Christmas on the seawall
By Angela Osborne
December 22, 2002
This might be the season to be jolly, but for some of us it's not all drinks and fun. Sunday Stabroek spoke to three families who live by the seawall and asked how they were making out at this time of year.
Joan Donald has been living near the seawall for more than a year. She has nine children between the ages of seventeen and five, six of whom - Leon, Alzemo, Alita, Paul (who has a hole in his heart), Amella and Loren - currently live with her. The older children, she said, lived with her godmother because she wanted a better life for them.
Donald said her reason for living beside the ocean was due to the fact that she could not afford to pay for rented accommodation, as well as because she and her mother couldn't get along. She had been encouraged by a friend, she said, to make the seawall her home.
Donald said she stopped working at a security firm with which she had previously been employed, because she wanted to spend quality-time with her children and to care for them properly. "My children and school are very important to me and I had to leave the work because I wanted to be there to make sure that everything is alright with them during the day."
She went on to say that at one time she used to have a stand selling sweets, but since she could not make a turnover fast enough to maintain it, she abandoned the effort.
In answer to the question as to how they survived, Donald replied, "I does go on the tarmac and hang out with me friends and catch a money here and there." She also had a very good friend who gave her anything, but she only asked when it was necessary. "I don't want to take advantage of the situation," she said, "so I does only ask he when them children really need anything."
Food for the Poor had also helped her out a good deal; in fact all the furniture in her home had come from that organisation. At one time they had also brought her rations on a monthly basis, although that had now slowed, she explained.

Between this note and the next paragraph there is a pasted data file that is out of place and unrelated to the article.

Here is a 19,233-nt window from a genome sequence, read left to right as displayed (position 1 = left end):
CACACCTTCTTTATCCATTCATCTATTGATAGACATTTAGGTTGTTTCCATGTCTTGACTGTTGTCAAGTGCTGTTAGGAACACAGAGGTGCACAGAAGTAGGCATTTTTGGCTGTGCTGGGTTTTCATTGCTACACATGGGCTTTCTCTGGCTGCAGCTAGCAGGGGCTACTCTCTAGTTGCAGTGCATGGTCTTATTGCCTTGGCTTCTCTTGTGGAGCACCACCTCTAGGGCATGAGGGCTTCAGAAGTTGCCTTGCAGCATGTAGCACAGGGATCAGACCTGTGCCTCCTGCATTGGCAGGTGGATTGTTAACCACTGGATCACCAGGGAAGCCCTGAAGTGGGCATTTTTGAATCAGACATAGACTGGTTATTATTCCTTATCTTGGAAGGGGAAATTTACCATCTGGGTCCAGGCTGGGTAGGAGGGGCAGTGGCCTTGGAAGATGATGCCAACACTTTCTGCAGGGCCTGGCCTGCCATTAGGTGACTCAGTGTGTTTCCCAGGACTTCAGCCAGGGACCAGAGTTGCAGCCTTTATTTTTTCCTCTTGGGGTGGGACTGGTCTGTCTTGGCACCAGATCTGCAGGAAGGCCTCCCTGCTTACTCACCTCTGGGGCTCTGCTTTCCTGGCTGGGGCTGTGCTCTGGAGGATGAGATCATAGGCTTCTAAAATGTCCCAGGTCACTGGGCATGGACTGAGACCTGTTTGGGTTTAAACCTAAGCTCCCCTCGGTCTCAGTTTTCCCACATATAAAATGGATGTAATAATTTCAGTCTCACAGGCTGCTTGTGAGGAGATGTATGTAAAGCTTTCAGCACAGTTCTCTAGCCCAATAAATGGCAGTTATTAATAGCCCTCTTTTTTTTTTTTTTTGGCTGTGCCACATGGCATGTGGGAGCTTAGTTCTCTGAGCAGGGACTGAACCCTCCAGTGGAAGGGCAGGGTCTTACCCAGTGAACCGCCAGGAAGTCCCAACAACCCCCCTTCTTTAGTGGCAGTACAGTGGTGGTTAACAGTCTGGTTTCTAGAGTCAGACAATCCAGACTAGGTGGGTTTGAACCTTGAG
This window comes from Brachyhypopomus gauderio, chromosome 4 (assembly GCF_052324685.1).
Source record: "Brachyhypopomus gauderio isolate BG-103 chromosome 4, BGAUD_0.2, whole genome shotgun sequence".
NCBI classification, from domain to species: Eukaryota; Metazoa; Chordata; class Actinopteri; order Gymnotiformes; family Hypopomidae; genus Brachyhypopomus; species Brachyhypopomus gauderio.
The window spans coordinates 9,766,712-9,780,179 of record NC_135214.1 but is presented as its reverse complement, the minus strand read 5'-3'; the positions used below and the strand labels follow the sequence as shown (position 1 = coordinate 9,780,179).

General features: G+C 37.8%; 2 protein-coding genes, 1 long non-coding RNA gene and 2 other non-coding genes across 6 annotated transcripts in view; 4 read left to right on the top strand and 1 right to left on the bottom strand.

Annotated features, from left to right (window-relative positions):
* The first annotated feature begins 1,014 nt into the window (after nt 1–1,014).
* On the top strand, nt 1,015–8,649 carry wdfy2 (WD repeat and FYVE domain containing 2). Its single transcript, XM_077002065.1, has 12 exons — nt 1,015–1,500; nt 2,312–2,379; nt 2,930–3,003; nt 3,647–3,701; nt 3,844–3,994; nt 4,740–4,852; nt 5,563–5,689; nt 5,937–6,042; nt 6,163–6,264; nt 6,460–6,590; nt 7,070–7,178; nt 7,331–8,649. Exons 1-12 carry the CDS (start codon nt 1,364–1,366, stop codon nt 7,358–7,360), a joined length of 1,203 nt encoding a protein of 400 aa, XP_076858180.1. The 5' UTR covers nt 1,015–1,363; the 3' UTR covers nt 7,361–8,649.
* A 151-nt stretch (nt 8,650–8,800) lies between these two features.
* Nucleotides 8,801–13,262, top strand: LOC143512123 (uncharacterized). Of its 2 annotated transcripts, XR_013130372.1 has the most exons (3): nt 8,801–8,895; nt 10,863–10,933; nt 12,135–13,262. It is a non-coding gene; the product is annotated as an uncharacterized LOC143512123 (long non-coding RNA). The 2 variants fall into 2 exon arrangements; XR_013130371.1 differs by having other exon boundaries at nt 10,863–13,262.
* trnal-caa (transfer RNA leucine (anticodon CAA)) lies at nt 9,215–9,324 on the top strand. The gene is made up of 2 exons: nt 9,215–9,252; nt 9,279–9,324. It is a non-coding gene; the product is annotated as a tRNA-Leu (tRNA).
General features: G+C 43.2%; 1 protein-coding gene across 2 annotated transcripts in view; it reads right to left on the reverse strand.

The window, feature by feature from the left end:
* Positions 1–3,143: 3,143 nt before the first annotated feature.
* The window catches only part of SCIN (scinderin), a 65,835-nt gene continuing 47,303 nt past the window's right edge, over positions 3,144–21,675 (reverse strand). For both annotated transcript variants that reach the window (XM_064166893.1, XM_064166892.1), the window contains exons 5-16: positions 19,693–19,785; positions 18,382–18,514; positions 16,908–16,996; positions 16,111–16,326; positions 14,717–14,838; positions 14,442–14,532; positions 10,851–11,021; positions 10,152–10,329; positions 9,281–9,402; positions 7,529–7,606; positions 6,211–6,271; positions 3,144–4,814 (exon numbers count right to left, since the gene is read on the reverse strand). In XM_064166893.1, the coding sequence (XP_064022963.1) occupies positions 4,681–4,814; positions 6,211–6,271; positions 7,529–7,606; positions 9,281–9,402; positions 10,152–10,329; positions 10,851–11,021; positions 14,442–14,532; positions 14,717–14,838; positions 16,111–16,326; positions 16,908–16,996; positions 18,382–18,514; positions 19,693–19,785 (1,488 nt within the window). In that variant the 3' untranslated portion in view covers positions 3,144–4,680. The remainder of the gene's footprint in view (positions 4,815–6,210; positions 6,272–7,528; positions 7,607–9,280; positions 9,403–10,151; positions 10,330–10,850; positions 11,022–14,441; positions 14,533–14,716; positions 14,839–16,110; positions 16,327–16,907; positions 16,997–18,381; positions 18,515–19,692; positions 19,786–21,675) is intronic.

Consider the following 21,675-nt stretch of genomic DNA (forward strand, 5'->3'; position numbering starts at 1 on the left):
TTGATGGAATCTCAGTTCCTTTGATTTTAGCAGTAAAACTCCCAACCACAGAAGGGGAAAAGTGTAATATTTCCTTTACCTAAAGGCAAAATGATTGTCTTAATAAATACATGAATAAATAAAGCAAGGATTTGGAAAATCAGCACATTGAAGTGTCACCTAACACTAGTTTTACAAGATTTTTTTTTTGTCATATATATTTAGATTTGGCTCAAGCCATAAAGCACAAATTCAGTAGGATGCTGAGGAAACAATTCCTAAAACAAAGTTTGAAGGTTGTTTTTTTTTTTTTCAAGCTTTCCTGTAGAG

The father (who lives on the seawall too) of her last four children had started to help her out with them, by giving them food on a daily basis, but he made no monetary contribution to their upkeep, she said.
"I want my children to have a good Christmas; it might not be much but by the grace of God, I am hoping that I can at least cook something nice for them," was her response when asked how she intended to spend the holidays. She continued by saying that she would do anything for her kids, and that she tried to keep herself in order because if anything were to happen to her there would be no one to care for them. She also emphasised that she had no intention of having any of her children go into an orphanage.
Donald indicated that she wanted to go back to work but she would only take a night job because she wanted to be there in the day with her children. Starting a new job, she said, would have to wait until January 2003, as this year would soon be over.
Donald said she had started constructing her own home (she lives in someone else's place) but she did not have sufficient material to continue the process. The building had a frame, and although she had some zinc for the roof, it was not enough to complete it.
Another seawall resident is Terence Maxwell. He told this newspaper that he and his girlfriend had been living near the Luckhoo swimming pool for the last ten years.